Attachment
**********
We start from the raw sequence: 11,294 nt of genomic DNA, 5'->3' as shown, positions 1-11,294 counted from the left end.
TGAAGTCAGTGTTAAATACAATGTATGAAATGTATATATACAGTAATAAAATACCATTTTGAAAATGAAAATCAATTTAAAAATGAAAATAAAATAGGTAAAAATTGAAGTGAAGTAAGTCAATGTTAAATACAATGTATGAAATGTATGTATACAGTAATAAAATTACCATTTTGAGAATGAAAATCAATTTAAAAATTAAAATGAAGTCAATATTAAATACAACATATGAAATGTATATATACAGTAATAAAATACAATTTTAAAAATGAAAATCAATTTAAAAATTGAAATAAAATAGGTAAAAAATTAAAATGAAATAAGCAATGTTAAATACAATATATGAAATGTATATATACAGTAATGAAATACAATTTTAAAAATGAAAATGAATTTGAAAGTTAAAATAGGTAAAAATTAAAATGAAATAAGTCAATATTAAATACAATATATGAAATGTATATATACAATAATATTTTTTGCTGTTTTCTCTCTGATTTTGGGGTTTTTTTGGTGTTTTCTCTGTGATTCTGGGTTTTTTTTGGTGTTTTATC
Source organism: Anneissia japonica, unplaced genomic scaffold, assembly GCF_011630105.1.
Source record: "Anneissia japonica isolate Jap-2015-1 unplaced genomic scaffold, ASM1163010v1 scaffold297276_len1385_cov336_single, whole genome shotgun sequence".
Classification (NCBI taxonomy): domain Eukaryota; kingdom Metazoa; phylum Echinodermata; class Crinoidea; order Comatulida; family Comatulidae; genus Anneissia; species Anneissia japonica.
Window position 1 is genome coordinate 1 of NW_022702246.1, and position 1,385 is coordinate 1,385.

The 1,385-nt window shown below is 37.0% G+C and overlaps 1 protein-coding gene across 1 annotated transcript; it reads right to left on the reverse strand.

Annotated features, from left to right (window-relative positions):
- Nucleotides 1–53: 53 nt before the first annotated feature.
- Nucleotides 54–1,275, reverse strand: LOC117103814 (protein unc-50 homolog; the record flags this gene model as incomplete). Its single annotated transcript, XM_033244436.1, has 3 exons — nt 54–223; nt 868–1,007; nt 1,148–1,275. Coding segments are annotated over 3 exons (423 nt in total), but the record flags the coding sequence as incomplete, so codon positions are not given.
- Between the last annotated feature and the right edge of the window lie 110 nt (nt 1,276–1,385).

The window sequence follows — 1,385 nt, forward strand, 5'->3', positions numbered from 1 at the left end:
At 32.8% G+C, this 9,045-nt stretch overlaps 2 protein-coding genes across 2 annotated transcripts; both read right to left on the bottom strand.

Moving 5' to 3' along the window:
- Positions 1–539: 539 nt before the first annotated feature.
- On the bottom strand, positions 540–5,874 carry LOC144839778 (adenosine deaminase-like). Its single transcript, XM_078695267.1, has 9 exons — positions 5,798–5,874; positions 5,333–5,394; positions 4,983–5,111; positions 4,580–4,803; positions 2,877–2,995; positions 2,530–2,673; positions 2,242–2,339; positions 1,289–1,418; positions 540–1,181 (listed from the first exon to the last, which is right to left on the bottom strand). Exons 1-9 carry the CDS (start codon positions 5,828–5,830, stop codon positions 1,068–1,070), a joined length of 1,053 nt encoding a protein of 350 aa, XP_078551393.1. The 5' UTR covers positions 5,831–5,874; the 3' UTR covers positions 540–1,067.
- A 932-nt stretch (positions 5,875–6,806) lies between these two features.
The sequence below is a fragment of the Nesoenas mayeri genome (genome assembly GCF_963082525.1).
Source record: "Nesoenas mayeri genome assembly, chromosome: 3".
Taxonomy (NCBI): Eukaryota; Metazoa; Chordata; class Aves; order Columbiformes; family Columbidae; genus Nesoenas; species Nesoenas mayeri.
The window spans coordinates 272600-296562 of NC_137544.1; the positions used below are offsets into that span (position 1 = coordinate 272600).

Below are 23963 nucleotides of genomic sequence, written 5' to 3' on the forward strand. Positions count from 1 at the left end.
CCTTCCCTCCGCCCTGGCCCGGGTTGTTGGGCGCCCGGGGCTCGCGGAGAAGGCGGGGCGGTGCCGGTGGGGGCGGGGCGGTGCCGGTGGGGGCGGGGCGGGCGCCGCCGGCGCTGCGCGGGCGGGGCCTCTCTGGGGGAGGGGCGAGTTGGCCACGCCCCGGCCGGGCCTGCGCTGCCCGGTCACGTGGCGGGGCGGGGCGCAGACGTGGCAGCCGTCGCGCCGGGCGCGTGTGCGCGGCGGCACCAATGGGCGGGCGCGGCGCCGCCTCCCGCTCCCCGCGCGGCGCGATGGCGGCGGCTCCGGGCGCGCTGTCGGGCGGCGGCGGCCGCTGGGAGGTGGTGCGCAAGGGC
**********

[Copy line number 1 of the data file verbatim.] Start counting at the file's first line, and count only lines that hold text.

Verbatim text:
We start from the raw sequence: 11,294 nt of genomic DNA, 5'->3' as shown, positions 1-11,294 counted from the left end.